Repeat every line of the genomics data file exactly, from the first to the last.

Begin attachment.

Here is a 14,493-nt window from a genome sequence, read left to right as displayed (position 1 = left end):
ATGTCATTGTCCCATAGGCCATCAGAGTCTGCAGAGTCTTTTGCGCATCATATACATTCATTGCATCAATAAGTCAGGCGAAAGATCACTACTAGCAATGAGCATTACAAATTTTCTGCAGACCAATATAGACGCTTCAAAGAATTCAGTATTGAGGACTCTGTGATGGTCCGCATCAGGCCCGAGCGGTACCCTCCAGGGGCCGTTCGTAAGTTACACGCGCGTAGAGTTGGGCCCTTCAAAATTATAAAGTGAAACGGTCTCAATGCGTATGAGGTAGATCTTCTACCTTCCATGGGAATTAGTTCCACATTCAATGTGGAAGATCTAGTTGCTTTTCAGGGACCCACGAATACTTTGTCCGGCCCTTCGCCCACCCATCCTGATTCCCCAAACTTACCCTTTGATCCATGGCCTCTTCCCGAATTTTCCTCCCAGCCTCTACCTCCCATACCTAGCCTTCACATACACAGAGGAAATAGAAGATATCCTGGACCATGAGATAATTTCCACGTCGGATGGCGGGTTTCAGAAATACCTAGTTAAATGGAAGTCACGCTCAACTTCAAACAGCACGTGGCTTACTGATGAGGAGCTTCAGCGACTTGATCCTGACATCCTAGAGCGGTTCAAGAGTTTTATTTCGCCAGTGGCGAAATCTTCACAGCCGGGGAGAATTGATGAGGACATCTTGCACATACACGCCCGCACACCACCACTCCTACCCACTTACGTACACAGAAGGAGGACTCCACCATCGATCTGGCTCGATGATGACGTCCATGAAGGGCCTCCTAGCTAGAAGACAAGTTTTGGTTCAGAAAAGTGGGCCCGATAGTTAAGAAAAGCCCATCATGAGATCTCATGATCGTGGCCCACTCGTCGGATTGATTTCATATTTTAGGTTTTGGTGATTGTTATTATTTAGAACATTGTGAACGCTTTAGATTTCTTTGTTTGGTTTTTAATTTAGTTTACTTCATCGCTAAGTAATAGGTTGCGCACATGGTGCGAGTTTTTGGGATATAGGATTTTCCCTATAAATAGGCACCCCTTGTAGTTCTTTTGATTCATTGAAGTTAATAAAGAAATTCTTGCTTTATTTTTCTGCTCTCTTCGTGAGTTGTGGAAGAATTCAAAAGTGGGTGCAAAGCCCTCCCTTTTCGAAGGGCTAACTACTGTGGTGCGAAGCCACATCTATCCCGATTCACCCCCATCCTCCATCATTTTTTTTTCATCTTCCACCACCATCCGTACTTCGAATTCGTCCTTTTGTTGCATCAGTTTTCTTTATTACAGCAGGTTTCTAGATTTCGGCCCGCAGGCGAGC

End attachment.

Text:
Here is a 14,493-nt window from a genome sequence, read left to right as displayed (position 1 = left end):
ATGTCATTGTCCCATAGGCCATCAGAGTCTGCAGAGTCTTTTGCGCATCATATACATTCATTGCATCAATAAGTCAGGCGAAAGATCACTACTAGCAATGAGCATTACAAATTTTCTGCAGACCAATATAGACGCTTCAAAGAATTCAGTATTGAGGACTCTGTGATGGTCCGCATCAGGCCCGAGCGGTACCCTCCAGGGGCCGTTCGTAAGTTACACGCGCGTAGAGTTGGGCCCTTCAAAATTATAAAGTGAAACGGTCTCAATGCGTATGAGGTAGATCTTCTACCTTCCATGGGAATTAGTTCCACATTCAATGTGGAAGATCTAGTTGCTTTTCAGGGACCCACGAATACTTTGTCCGGCCCTTCGCCCACCCATCCTGATTCCCCAAACTTACCCTTTGATCCATGGCCTCTTCCCGAATTTTCCTCCCAGCCTCTACCTCCCATACCTAGCCTTCACATACACAGAGGAAATAGAAGATATCCTGGACCATGAGATAATTTCCACGTCGGATGGCGGGTTTCAGAAATACCTAGTTAAATGGAAGTCACGCTCAACTTCAAACAGCACGTGGCTTACTGATGAGGAGCTTCAGCGACTTGATCCTGACATCCTAGAGCGGTTCAAGAGTTTTATTTCGCCAGTGGCGAAATCTTCACAGCCGGGGAGAATTGATGAGGACATCTTGCACATACACGCCCGCACACCACCACTCCTACCCACTTACGTACACAGAAGGAGGACTCCACCATCGATCTGGCTCGATGATGACGTCCATGAAGGGCCTCCTAGCTAGAAGACAAGTTTTGGTTCAGAAAAGTGGGCCCGATAGTTAAGAAAAGCCCATCATGAGATCTCATGATCGTGGCCCACTCGTCGGATTGATTTCATATTTTAGGTTTTGGTGATTGTTATTATTTAGAACATTGTGAACGCTTTAGATTTCTTTGTTTGGTTTTTAATTTAGTTTACTTCATCGCTAAGTAATAGGTTGCGCACATGGTGCGAGTTTTTGGGATATAGGATTTTCCCTATAAATAGGCACCCCTTGTAGTTCTTTTGATTCATTGAAGTTAATAAAGAAATTCTTGCTTTATTTTTCTGCTCTCTTCGTGAGTTGTGGAAGAATTCAAAAGTGGGTGCAAAGCCCTCCCTTTTCGAAGGGCTAACTACTGTGGTGCGAAGCCACATCTATCCCGATTCACCCCCATCCTCCATCATTTTTTTTTCATCTTCCACCACCATCCGTACTTCGAATTCGTCCTTTTGTTGCATCAGTTTTCTTTATTACAGCAGGTTTCTAGATTTCGGCCCGCAGGCGAGC